Blackberries (the plant, not the phone), are an invasive, non-native plant that has become so entrenched in New World ecosystems that many of us would be hard put to imagine the wild without them. The dark compound-seeded fruits, formed of clusters of mini-fruits called drupelets, are easy picking. Sweet, tart, and with a heady fragrance, they are enjoyed by humans and wildlife alike.
Blackberries extend their range through two primary methods. The first method is through runners. A biennial plant, the first year's canes form a basis for the second year's growth, which will combine both fruiting canes and underground runners establishing new plants. The original plant will die at the end of the second year, but the colonized plants will survive and continue the expansion.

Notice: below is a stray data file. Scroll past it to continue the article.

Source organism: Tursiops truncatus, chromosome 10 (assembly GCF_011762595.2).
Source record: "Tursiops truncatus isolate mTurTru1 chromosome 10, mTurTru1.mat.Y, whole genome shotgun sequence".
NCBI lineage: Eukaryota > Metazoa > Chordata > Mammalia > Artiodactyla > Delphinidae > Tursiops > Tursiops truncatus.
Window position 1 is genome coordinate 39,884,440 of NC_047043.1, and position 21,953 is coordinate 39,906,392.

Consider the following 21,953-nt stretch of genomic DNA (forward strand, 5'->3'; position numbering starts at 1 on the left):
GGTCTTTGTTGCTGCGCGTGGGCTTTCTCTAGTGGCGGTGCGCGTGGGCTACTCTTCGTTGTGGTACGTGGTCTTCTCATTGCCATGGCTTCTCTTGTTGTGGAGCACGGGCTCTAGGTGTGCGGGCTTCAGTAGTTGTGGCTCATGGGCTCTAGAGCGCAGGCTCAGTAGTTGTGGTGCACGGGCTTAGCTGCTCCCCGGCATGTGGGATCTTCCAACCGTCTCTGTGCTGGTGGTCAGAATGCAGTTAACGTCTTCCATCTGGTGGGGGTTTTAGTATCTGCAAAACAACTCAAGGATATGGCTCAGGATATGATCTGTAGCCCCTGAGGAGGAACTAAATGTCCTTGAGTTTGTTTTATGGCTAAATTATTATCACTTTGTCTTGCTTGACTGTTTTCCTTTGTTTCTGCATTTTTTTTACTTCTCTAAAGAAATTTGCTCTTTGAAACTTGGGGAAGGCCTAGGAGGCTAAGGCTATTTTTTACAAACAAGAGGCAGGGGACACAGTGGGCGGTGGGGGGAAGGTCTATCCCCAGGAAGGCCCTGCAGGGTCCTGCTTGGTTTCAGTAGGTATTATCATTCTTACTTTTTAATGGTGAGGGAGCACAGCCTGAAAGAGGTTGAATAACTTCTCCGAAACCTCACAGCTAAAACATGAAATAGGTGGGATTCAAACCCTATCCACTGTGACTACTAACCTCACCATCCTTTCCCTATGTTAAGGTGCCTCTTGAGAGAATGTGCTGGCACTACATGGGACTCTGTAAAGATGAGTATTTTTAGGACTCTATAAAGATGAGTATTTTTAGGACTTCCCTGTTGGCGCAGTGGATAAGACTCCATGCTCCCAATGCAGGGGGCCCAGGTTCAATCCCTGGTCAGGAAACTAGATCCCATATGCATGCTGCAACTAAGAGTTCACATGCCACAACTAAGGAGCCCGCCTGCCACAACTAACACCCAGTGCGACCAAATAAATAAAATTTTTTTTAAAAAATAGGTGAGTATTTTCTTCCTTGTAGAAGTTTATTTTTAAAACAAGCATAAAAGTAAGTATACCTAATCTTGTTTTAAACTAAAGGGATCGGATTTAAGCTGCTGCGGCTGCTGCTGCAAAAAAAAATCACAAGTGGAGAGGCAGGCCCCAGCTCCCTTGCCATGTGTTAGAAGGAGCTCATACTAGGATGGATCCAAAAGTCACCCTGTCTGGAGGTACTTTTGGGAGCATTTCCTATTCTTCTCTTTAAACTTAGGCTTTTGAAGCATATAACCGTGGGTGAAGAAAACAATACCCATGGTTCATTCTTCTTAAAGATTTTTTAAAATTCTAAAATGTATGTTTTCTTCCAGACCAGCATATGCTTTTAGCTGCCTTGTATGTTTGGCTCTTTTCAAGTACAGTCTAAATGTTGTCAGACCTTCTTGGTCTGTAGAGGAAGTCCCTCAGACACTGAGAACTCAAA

The second method of spreading is by seed. Every drupelet of a compound fruit contains a seed, and the fruits are very much loved by birds and mammals alike. The main way seeds are spread is through animals eating them, digesting them, and then excreting them.
By using two different methods of dispersal, one asexual producing clone plants, and one sexual and producing new genetic combinations, blackberries provide themselves with superb techniques to survive and adapt.
About the Author
Peg Robinson's first sale was in Pocket Books' 1999 "Strange New Worlds." Her credits include award-winning "Helixsf," and "Cicada Magazine." Her novela, "Tonino and the Incubus," qualified for the 2007 Nebulas. She graduated with honors in religious studies from UCSB. She's currently in an M.A./Ph.D. program in mythological studies at Pacifica Graduate Institute.